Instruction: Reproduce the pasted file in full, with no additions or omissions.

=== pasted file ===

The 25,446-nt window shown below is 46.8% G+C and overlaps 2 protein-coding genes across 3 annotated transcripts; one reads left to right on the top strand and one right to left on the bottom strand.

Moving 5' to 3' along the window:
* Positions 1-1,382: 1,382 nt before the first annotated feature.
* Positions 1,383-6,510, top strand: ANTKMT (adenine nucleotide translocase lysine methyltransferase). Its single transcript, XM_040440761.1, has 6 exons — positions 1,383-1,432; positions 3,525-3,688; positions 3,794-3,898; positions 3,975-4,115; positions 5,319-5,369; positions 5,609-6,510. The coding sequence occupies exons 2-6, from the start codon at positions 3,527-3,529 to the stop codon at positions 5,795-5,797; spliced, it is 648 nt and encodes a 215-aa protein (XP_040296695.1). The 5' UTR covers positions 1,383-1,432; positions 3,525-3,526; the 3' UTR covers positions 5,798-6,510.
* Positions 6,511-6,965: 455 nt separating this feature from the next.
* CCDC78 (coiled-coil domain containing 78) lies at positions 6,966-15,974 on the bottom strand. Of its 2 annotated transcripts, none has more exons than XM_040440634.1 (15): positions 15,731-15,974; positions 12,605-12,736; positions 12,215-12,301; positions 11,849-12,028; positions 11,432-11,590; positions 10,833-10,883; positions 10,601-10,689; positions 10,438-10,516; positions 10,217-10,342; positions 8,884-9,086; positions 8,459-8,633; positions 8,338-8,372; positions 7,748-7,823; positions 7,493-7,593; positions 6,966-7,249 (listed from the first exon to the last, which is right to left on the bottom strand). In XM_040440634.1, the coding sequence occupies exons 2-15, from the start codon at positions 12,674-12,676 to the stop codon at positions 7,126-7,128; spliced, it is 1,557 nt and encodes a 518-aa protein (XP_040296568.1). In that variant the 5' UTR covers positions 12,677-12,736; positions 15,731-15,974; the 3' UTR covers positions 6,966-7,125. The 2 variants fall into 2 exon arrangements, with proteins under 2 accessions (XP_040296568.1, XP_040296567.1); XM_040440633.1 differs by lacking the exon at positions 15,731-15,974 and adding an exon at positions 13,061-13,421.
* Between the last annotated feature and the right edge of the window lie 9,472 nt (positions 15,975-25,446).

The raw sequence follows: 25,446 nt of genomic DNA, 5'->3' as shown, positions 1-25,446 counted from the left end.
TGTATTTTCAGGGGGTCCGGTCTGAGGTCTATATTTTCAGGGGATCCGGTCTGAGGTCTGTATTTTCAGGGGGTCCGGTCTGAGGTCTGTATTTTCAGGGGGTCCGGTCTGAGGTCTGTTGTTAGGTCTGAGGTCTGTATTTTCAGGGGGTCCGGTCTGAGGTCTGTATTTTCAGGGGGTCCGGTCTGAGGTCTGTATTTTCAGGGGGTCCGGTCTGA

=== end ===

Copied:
The 25,446-nt window shown below is 46.8% G+C and overlaps 2 protein-coding genes across 3 annotated transcripts; one reads left to right on the top strand and one right to left on the bottom strand.

Moving 5' to 3' along the window:
* Positions 1-1,382: 1,382 nt before the first annotated feature.
* Positions 1,383-6,510, top strand: ANTKMT (adenine nucleotide translocase lysine methyltransferase). Its single transcript, XM_040440761.1, has 6 exons — positions 1,383-1,432; positions 3,525-3,688; positions 3,794-3,898; positions 3,975-4,115; positions 5,319-5,369; positions 5,609-6,510. The coding sequence occupies exons 2-6, from the start codon at positions 3,527-3,529 to the stop codon at positions 5,795-5,797; spliced, it is 648 nt and encodes a 215-aa protein (XP_040296695.1). The 5' UTR covers positions 1,383-1,432; positions 3,525-3,526; the 3' UTR covers positions 5,798-6,510.
* Positions 6,511-6,965: 455 nt separating this feature from the next.
* CCDC78 (coiled-coil domain containing 78) lies at positions 6,966-15,974 on the bottom strand. Of its 2 annotated transcripts, none has more exons than XM_040440634.1 (15): positions 15,731-15,974; positions 12,605-12,736; positions 12,215-12,301; positions 11,849-12,028; positions 11,432-11,590; positions 10,833-10,883; positions 10,601-10,689; positions 10,438-10,516; positions 10,217-10,342; positions 8,884-9,086; positions 8,459-8,633; positions 8,338-8,372; positions 7,748-7,823; positions 7,493-7,593; positions 6,966-7,249 (listed from the first exon to the last, which is right to left on the bottom strand). In XM_040440634.1, the coding sequence occupies exons 2-15, from the start codon at positions 12,674-12,676 to the stop codon at positions 7,126-7,128; spliced, it is 1,557 nt and encodes a 518-aa protein (XP_040296568.1). In that variant the 5' UTR covers positions 12,677-12,736; positions 15,731-15,974; the 3' UTR covers positions 6,966-7,125. The 2 variants fall into 2 exon arrangements, with proteins under 2 accessions (XP_040296568.1, XP_040296567.1); XM_040440633.1 differs by lacking the exon at positions 15,731-15,974 and adding an exon at positions 13,061-13,421.
* Between the last annotated feature and the right edge of the window lie 9,472 nt (positions 15,975-25,446).

The raw sequence follows: 25,446 nt of genomic DNA, 5'->3' as shown, positions 1-25,446 counted from the left end.
TGTATTTTCAGGGGGTCCGGTCTGAGGTCTATATTTTCAGGGGATCCGGTCTGAGGTCTGTATTTTCAGGGGGTCCGGTCTGAGGTCTGTATTTTCAGGGGGTCCGGTCTGAGGTCTGTTGTTAGGTCTGAGGTCTGTATTTTCAGGGGGTCCGGTCTGAGGTCTGTATTTTCAGGGGGTCCGGTCTGAGGTCTGTATTTTCAGGGGGTCCGGTCTGA